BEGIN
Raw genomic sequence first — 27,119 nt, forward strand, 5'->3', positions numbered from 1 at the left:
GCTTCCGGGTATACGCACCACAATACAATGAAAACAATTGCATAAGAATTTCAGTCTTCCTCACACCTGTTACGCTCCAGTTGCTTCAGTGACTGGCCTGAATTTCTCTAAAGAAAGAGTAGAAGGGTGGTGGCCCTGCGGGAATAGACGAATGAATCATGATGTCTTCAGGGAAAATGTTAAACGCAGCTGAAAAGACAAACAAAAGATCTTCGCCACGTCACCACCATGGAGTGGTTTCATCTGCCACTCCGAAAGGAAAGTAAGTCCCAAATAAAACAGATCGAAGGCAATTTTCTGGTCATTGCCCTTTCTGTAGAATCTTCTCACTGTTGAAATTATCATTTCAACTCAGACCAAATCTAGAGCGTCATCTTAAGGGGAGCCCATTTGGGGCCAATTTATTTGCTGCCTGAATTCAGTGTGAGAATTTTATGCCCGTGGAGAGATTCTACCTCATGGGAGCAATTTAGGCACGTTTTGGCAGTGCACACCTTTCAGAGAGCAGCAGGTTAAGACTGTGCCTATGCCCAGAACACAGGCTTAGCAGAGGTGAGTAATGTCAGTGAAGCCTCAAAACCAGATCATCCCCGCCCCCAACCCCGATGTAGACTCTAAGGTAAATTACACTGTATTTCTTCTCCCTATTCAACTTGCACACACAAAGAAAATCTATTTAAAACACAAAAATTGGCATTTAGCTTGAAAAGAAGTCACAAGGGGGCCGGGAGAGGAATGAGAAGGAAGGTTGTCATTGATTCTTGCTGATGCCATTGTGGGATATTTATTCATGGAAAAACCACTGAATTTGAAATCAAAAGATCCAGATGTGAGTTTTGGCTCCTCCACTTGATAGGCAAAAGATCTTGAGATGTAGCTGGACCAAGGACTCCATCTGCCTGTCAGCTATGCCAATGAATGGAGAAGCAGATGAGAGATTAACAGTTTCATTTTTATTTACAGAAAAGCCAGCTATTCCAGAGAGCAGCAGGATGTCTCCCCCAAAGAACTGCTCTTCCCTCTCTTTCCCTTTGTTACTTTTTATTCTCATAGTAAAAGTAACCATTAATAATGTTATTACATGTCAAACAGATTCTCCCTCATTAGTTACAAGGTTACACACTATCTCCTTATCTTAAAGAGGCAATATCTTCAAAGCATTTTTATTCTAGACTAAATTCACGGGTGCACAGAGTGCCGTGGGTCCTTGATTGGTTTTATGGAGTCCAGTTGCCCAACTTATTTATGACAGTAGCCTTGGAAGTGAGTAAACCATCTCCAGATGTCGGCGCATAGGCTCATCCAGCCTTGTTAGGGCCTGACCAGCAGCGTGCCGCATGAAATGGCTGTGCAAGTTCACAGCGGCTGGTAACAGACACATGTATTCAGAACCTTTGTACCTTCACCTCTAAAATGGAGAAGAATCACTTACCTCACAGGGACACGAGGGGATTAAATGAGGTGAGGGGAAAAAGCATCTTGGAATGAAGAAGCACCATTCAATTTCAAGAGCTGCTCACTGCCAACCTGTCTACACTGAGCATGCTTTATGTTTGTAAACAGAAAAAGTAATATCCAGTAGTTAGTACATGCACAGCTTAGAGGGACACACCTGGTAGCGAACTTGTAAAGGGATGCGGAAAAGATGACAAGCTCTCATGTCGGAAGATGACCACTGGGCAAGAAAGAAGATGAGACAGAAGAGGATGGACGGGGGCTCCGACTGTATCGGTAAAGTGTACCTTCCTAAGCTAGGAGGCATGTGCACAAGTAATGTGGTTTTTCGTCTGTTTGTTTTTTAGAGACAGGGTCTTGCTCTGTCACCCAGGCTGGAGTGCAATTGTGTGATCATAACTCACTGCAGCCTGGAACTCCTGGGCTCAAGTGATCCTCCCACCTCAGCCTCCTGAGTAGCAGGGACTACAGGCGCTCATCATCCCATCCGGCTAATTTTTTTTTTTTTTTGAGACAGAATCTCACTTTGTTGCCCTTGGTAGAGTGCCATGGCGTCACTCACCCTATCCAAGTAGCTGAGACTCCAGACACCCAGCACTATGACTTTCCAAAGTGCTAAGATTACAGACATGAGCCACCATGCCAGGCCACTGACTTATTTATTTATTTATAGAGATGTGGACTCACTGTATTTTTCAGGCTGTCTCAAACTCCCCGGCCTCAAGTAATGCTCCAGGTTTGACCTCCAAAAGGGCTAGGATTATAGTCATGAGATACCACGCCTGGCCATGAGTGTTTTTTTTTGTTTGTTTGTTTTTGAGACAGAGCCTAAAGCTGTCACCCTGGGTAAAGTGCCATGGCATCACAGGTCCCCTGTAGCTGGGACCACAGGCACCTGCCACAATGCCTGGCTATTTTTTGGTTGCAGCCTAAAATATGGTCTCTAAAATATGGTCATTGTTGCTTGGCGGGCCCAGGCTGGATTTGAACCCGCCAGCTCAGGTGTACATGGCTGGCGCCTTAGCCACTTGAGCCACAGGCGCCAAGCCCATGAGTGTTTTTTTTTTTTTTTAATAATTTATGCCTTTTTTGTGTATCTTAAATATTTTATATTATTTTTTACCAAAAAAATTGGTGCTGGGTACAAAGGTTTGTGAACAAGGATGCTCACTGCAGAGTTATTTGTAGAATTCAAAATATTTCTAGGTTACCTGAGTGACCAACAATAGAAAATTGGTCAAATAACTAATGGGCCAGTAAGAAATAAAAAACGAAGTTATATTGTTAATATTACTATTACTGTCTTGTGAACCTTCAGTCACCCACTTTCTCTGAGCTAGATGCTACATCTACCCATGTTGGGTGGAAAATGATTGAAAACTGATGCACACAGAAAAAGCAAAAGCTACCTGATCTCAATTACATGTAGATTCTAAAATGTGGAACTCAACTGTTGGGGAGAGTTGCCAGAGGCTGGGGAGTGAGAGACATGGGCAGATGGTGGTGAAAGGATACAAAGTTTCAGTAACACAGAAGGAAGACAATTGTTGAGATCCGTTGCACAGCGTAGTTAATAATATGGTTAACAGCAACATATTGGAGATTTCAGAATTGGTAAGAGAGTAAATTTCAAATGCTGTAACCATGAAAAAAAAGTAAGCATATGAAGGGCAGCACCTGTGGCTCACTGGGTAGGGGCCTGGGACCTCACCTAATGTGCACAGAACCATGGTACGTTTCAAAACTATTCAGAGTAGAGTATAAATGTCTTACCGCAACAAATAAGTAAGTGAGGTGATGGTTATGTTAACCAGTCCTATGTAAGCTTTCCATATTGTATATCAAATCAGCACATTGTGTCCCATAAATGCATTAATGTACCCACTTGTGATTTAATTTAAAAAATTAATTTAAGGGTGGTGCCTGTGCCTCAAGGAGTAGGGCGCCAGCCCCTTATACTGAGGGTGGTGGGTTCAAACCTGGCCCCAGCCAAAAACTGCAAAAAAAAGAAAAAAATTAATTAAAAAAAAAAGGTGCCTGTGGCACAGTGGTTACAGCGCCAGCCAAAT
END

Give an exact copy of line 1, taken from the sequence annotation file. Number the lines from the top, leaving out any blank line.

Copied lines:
Raw genomic sequence first — 27,119 nt, forward strand, 5'->3', positions numbered from 1 at the left: